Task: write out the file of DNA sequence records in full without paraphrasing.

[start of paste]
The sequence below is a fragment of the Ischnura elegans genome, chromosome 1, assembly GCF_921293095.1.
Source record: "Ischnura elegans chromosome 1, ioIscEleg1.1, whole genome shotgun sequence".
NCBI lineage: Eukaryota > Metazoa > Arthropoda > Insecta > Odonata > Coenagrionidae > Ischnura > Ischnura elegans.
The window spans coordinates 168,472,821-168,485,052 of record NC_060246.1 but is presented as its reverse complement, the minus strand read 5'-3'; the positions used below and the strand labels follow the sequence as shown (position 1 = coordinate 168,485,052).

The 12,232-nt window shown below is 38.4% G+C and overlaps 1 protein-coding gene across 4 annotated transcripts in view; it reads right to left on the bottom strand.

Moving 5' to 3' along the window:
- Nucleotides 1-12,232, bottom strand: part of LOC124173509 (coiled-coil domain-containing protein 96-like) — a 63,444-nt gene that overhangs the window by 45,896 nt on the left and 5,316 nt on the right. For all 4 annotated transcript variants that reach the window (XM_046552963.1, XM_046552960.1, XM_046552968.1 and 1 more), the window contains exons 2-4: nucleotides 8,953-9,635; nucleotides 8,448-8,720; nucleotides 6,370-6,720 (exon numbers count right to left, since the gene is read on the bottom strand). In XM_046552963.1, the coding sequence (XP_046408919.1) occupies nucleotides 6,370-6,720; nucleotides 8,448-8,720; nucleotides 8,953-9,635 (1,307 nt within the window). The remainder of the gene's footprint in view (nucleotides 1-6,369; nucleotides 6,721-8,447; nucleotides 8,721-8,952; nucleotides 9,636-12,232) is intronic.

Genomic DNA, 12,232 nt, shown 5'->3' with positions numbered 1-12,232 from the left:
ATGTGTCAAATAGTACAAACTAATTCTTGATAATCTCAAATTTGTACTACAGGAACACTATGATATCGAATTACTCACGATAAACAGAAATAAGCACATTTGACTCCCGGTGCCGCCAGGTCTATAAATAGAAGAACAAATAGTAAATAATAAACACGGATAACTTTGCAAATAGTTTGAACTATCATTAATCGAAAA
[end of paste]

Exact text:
The sequence below is a fragment of the Ischnura elegans genome, chromosome 1, assembly GCF_921293095.1.
Source record: "Ischnura elegans chromosome 1, ioIscEleg1.1, whole genome shotgun sequence".
NCBI lineage: Eukaryota > Metazoa > Arthropoda > Insecta > Odonata > Coenagrionidae > Ischnura > Ischnura elegans.
The window spans coordinates 168,472,821-168,485,052 of record NC_060246.1 but is presented as its reverse complement, the minus strand read 5'-3'; the positions used below and the strand labels follow the sequence as shown (position 1 = coordinate 168,485,052).

The 12,232-nt window shown below is 38.4% G+C and overlaps 1 protein-coding gene across 4 annotated transcripts in view; it reads right to left on the bottom strand.

Moving 5' to 3' along the window:
- Nucleotides 1-12,232, bottom strand: part of LOC124173509 (coiled-coil domain-containing protein 96-like) — a 63,444-nt gene that overhangs the window by 45,896 nt on the left and 5,316 nt on the right. For all 4 annotated transcript variants that reach the window (XM_046552963.1, XM_046552960.1, XM_046552968.1 and 1 more), the window contains exons 2-4: nucleotides 8,953-9,635; nucleotides 8,448-8,720; nucleotides 6,370-6,720 (exon numbers count right to left, since the gene is read on the bottom strand). In XM_046552963.1, the coding sequence (XP_046408919.1) occupies nucleotides 6,370-6,720; nucleotides 8,448-8,720; nucleotides 8,953-9,635 (1,307 nt within the window). The remainder of the gene's footprint in view (nucleotides 1-6,369; nucleotides 6,721-8,447; nucleotides 8,721-8,952; nucleotides 9,636-12,232) is intronic.

Genomic DNA, 12,232 nt, shown 5'->3' with positions numbered 1-12,232 from the left:
ATGTGTCAAATAGTACAAACTAATTCTTGATAATCTCAAATTTGTACTACAGGAACACTATGATATCGAATTACTCACGATAAACAGAAATAAGCACATTTGACTCCCGGTGCCGCCAGGTCTATAAATAGAAGAACAAATAGTAAATAATAAACACGGATAACTTTGCAAATAGTTTGAACTATCATTAATCGAAAA